To the Iban mind, the deities are the messengers between the principal god of creation, Bunsu Petara, and man and are similar in power to the prophets of the proselytizing religions of Islam and Christianity. In folklore and the song cycles deities are remembered and celebrated by the Iban. Each deity taught the people the way to worship God (Bunsu Petara) with offerings in various festivals and smaller ceremonies, such as follows:

1. Bedara mata i.e. “unripe” ceremony for making an offering to God and His deities, and

2. Bedara mansau i.e. a “ripe” ceremony for making offerings to God and His deities.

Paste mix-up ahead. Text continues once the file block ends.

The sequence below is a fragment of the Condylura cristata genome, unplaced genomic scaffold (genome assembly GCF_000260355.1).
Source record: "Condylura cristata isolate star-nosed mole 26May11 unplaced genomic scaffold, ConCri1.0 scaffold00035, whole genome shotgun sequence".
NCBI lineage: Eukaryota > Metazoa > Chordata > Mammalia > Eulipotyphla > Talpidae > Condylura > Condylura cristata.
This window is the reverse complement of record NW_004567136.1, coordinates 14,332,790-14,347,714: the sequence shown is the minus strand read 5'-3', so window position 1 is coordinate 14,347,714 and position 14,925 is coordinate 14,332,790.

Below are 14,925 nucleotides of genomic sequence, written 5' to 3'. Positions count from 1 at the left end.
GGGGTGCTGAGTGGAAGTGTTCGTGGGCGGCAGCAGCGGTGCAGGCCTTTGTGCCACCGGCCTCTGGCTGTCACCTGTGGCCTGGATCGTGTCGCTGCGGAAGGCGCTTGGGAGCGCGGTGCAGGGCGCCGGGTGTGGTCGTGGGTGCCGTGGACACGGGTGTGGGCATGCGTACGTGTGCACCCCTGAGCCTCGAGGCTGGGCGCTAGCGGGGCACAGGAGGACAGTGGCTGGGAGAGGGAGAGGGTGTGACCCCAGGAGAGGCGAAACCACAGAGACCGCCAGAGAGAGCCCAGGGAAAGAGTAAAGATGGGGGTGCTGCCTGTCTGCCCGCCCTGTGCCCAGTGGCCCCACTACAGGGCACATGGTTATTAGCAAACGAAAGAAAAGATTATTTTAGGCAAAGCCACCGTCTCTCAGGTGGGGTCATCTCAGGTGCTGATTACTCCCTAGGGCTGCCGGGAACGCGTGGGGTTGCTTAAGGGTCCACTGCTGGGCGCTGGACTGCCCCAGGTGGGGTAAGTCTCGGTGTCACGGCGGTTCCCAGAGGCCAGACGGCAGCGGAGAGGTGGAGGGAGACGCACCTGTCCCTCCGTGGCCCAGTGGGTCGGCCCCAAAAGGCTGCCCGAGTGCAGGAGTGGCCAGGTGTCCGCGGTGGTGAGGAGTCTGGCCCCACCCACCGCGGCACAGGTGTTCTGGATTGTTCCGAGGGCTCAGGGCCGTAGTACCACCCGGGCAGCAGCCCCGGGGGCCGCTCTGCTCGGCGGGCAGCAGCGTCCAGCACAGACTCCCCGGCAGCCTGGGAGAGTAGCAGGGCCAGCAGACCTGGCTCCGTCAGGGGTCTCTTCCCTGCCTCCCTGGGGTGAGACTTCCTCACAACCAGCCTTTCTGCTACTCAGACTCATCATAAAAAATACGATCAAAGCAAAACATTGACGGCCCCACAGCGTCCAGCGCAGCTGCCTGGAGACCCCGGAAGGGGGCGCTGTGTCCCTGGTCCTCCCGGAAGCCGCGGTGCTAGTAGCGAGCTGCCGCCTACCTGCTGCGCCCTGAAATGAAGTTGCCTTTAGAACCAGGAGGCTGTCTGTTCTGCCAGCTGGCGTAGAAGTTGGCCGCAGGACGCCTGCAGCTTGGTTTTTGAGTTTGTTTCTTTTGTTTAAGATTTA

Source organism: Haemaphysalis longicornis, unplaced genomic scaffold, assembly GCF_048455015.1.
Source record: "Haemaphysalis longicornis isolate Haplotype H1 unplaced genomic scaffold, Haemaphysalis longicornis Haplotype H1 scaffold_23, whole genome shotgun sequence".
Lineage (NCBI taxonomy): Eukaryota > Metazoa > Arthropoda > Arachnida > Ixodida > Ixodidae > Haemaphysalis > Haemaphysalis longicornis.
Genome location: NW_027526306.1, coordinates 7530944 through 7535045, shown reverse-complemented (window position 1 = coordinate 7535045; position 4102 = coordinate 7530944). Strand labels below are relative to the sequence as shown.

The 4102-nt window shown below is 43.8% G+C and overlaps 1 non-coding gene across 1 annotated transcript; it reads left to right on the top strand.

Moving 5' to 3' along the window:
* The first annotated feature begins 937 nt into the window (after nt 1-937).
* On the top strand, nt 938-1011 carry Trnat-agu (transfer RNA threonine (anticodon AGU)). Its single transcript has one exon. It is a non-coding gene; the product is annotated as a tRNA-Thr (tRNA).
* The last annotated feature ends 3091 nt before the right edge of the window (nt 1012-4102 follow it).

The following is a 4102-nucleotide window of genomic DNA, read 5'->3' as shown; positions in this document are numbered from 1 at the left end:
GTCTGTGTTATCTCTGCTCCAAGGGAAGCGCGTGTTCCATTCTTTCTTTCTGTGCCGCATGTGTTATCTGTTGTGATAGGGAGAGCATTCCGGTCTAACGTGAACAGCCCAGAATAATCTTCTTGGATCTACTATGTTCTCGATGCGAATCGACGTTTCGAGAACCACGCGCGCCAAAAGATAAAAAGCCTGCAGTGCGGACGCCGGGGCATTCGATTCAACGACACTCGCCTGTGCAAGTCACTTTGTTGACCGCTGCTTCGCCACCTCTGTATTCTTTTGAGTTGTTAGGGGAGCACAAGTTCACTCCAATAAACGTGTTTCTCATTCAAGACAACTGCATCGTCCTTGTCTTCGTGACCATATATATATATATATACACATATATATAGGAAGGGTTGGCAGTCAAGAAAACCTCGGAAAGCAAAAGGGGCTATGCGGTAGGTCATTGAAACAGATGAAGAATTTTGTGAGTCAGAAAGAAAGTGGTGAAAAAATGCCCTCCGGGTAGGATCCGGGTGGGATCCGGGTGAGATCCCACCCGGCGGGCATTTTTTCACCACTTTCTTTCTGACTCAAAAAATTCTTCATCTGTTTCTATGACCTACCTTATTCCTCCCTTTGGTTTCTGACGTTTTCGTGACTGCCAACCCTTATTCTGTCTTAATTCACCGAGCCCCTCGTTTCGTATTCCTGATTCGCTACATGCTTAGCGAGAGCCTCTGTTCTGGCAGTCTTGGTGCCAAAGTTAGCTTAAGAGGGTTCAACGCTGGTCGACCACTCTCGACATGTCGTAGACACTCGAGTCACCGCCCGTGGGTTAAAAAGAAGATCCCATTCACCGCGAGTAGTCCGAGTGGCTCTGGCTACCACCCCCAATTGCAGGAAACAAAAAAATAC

These two kinds of bedara are small ceremonies held by the Ibans in their family bilek, in the case of bedara mata, and at their family gallery (ruai), in the case of bedara mansau. They are held specially to call for the deities to bestow a blessing on the family, especially if one of its members is ill or is going abroad in search of wealth.

Enchaboh Arong

In the past when warriors returned successfully from the battle field, the people of the longhouse held a traditional festival of Enchaboh Arong to celebrate the enemies they killed and the loot they had brought home. The mothers, sisters or sweetheart of the warriors will formally receive the skull of the enemies with their best blankets (pua kumbu) at the landing place of the longhouse. The feast of Enchaboh Arong lasted a day and a night and was celebrated on the communal galleries and open-air verandah (tanju) out side the main longhouse building.

Makai di ruai